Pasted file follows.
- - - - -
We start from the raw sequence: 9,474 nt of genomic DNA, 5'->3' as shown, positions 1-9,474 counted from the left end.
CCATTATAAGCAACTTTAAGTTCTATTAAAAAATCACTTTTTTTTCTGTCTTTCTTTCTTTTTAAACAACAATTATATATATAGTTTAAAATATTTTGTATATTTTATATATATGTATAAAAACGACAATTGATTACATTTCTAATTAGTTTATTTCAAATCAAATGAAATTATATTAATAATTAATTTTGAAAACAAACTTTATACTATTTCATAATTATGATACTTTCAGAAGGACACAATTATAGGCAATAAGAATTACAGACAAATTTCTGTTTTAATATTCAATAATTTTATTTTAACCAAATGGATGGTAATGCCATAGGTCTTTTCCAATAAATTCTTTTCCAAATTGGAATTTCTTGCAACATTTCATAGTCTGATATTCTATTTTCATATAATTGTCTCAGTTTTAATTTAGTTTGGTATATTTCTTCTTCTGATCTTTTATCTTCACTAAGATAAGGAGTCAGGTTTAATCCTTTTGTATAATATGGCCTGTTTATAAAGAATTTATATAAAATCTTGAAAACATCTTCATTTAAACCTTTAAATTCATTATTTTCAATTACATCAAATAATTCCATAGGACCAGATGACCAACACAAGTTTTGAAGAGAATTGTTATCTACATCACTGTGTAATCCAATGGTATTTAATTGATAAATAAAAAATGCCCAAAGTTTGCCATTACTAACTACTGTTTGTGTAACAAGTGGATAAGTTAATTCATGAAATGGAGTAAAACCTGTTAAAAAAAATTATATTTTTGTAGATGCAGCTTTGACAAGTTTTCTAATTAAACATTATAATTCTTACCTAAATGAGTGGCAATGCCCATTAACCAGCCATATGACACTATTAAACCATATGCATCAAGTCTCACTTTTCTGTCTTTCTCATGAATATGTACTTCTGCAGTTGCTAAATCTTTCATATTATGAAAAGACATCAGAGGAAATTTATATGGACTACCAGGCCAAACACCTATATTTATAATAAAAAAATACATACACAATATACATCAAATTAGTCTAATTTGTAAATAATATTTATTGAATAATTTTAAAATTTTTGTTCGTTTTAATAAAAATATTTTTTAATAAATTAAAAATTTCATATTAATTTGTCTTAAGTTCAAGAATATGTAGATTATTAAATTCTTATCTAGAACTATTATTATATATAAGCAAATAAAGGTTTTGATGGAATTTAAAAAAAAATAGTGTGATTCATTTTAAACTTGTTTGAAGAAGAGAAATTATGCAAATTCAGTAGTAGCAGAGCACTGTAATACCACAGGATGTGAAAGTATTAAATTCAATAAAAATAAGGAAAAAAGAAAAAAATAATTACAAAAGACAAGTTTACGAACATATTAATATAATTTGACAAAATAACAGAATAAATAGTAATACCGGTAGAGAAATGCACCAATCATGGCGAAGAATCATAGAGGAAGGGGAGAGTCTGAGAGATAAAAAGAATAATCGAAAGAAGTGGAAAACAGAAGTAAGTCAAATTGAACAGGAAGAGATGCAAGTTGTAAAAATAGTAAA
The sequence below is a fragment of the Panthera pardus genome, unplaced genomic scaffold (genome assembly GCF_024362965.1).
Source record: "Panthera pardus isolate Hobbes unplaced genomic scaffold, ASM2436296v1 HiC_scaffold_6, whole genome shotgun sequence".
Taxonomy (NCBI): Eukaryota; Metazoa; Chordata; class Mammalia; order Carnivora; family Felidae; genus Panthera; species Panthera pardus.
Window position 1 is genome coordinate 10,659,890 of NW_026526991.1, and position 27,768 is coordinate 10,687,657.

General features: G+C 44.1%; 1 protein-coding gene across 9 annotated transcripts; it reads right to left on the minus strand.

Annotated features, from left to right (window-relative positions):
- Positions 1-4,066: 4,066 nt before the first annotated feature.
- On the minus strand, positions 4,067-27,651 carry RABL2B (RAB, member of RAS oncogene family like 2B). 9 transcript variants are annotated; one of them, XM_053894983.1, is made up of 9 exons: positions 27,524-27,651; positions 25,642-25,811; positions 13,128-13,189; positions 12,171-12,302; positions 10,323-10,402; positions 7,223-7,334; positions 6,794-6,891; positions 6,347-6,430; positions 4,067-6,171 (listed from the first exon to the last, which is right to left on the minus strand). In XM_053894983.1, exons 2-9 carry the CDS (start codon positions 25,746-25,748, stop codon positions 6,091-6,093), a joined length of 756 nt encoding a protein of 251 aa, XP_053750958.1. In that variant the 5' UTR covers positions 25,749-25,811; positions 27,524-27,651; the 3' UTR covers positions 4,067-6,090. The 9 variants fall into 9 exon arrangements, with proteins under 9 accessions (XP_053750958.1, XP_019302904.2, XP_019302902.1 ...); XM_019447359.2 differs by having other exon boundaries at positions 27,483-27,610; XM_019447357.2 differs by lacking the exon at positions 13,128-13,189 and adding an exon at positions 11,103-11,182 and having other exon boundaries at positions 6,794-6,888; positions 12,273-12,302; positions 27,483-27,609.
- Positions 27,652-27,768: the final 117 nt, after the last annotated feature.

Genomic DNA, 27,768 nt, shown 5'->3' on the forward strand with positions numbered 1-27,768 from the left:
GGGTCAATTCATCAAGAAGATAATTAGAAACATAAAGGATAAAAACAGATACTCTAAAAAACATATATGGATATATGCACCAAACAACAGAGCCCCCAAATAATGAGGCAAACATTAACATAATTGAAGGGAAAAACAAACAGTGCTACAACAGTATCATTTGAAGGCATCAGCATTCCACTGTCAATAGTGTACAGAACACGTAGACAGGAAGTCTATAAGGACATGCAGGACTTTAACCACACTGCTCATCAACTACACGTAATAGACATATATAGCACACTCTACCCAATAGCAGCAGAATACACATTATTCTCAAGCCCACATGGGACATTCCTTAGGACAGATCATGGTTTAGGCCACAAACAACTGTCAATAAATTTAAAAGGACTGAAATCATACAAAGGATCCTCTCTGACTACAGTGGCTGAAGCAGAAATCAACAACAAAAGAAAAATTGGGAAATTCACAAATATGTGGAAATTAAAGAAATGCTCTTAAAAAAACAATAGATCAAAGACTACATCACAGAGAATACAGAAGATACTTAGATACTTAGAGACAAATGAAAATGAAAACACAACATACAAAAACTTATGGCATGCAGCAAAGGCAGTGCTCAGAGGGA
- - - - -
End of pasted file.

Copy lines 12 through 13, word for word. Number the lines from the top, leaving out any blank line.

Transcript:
Genomic DNA, 27,768 nt, shown 5'->3' on the forward strand with positions numbered 1-27,768 from the left:
GGGTCAATTCATCAAGAAGATAATTAGAAACATAAAGGATAAAAACAGATACTCTAAAAAACATATATGGATATATGCACCAAACAACAGAGCCCCCAAATAATGAGGCAAACATTAACATAATTGAAGGGAAAAACAAACAGTGCTACAACAGTATCATTTGAAGGCATCAGCATTCCACTGTCAATAGTGTACAGAACACGTAGACAGGAAGTCTATAAGGACATGCAGGACTTTAACCACACTGCTCATCAACTACACGTAATAGACATATATAGCACACTCTACCCAATAGCAGCAGAATACACATTATTCTCAAGCCCACATGGGACATTCCTTAGGACAGATCATGGTTTAGGCCACAAACAACTGTCAATAAATTTAAAAGGACTGAAATCATACAAAGGATCCTCTCTGACTACAGTGGCTGAAGCAGAAATCAACAACAAAAGAAAAATTGGGAAATTCACAAATATGTGGAAATTAAAGAAATGCTCTTAAAAAAACAATAGATCAAAGACTACATCACAGAGAATACAGAAGATACTTAGATACTTAGAGACAAATGAAAATGAAAACACAACATACAAAAACTTATGGCATGCAGCAAAGGCAGTGCTCAGAGGGA